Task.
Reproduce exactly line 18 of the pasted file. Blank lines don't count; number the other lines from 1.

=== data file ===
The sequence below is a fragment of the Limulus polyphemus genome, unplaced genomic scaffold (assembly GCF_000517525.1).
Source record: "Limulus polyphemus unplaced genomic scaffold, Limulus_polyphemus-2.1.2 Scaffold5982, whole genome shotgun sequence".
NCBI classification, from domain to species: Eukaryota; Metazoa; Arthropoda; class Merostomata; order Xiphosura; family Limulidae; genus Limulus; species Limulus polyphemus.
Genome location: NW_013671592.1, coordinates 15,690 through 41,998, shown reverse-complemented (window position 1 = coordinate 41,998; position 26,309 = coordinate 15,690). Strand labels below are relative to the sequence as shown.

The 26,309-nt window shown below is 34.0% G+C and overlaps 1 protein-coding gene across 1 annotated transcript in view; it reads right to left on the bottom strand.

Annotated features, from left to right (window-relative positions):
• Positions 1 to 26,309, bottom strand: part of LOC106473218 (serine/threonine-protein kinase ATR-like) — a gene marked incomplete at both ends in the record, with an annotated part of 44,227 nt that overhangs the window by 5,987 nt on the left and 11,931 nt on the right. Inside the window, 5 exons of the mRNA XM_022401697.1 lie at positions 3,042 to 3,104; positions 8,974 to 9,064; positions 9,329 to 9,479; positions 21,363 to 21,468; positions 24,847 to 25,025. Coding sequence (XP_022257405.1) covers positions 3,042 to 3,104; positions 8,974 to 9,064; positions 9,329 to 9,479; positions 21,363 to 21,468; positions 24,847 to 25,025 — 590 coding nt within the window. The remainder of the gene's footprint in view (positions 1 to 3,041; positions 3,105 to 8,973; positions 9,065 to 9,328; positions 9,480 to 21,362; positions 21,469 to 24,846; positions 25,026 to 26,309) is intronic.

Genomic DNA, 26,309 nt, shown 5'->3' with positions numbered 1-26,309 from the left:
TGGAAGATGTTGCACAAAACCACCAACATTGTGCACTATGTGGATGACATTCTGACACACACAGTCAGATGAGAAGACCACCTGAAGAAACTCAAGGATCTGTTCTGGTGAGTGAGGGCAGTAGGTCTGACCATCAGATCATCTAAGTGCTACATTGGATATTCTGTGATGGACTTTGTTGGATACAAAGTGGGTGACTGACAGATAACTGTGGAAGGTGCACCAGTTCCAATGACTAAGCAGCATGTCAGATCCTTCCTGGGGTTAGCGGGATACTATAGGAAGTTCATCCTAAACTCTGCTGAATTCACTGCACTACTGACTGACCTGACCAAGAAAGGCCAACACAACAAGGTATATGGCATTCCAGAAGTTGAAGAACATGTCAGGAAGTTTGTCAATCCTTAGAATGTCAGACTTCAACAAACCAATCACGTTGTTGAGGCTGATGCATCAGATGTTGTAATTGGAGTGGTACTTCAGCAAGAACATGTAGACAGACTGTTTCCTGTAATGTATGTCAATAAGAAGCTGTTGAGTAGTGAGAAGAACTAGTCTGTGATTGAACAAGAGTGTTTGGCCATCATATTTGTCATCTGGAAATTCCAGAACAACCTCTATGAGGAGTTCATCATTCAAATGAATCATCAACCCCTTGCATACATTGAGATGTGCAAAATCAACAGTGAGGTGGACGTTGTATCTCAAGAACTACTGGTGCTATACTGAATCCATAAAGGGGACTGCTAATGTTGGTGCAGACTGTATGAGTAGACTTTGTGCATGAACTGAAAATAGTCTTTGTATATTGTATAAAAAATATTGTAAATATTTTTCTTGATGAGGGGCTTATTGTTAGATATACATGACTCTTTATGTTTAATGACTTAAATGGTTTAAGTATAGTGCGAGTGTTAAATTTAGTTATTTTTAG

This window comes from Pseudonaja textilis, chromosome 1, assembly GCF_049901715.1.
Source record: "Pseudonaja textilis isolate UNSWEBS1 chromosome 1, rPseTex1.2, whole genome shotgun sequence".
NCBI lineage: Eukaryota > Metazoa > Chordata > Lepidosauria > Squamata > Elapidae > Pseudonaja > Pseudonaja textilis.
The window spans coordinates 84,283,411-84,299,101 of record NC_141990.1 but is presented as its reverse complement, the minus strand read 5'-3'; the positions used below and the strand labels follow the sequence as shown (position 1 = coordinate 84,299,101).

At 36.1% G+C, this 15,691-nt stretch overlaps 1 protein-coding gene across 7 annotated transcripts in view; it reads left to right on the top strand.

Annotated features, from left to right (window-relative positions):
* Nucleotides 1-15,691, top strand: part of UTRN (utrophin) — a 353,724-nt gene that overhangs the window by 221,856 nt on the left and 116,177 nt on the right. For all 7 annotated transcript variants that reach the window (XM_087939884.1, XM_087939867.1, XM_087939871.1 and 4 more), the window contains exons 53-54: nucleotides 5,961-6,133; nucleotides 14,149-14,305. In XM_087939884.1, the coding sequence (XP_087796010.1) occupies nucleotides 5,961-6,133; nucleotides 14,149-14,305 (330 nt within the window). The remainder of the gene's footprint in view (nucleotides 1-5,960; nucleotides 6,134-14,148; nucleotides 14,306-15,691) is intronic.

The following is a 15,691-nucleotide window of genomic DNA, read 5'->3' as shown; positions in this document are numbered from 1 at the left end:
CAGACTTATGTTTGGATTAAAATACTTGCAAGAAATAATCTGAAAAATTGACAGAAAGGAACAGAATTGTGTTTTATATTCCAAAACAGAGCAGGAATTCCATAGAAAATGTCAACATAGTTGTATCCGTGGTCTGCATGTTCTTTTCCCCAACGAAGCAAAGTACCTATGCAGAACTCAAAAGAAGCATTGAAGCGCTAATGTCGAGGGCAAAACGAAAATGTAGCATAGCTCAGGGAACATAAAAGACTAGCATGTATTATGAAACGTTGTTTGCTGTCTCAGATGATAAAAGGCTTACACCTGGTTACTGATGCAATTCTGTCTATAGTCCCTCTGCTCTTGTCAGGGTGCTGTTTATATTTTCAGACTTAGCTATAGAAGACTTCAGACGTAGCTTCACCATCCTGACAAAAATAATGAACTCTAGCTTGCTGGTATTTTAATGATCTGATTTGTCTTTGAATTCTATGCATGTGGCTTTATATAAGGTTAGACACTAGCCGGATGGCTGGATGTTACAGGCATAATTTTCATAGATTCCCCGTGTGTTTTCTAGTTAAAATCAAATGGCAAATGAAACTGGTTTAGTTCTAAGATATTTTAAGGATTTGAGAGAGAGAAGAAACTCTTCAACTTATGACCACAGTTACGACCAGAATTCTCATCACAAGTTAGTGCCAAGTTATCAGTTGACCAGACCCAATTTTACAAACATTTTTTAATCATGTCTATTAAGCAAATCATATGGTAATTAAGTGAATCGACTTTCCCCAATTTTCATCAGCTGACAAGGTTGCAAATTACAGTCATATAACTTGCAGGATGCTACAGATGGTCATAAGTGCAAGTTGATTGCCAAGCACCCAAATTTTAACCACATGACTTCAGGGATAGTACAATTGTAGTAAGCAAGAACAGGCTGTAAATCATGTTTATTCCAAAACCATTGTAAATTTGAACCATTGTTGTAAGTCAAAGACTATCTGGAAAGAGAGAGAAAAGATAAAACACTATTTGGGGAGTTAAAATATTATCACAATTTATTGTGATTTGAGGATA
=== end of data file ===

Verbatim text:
CAGACTTATGTTTGGATTAAAATACTTGCAAGAAATAATCTGAAAAATTGACAGAAAGGAACAGAATTGTGTTTTATATTCCAAAACAGAGCAGGAATTCCATAGAAAATGTCAACATAGTTGTATCCGTGGTCTGCATGTTCTTTTCCCCAACGAAGCAAAGTACCTATGCAGAACTCAAAAGAAGCATTGAAGCGCTAATGTCGAGGGCAAAACGAAAATGTAGCATAGCTCAGGGAACATAAAAGACTAGCATGTATTATGAAACGTTGTTTGCTGTCTCAGATGATAAAAGGCTTACACCTGGTTACTGATGCAATTCTGTCTATAGTCCCTCTGCTCTTGTCAGGGTGCTGTTTATATTTTCAGACTTAGCTATAGAAGACTTCAGACGTAGCTTCACCATCCTGACAAAAATAATGAACTCTAGCTTGCTGGTATTTTAATGATCTGATTTGTCTTTGAATTCTATGCATGTGGCTTTATATAAGGTTAGACACTAGCCGGATGGCTGGATGTTACAGGCATAATTTTCATAGATTCCCCGTGTGTTTTCTAGTTAAAATCAAATGGCAAATGAAACTGGTTTAGTTCTAAGATATTTTAAGGATTTGAGAGAGAGAAGAAACTCTTCAACTTATGACCACAGTTACGACCAGAATTCTCATCACAAGTTAGTGCCAAGTTATCAGTTGACCAGACCCAATTTTACAAACATTTTTTAATCATGTCTATTAAGCAAATCATATGGTAATTAAGTGAATCGACTTTCCCCAATTTTCATCAGCTGACAAGGTTGCAAATTACAGTCATATAACTTGCAGGATGCTACAGATGGTCATAAGTGCAAGTTGATTGCCAAGCACCCAAATTTTAACCACATGACTTCAGGGATAGTACAATTGTAGTAAGCAAGAACAGGCTGTAAATCATGTTTATTCCAAAACCATTGTAAATTTGAACCATTGTTGTAAGTCAAAGACTATCTGGAAAGAGAGAGAAAAGATAAAACACTATTTGGGGAGTTAAAATATTATCACAATTTATTGTGATTTGAGGATA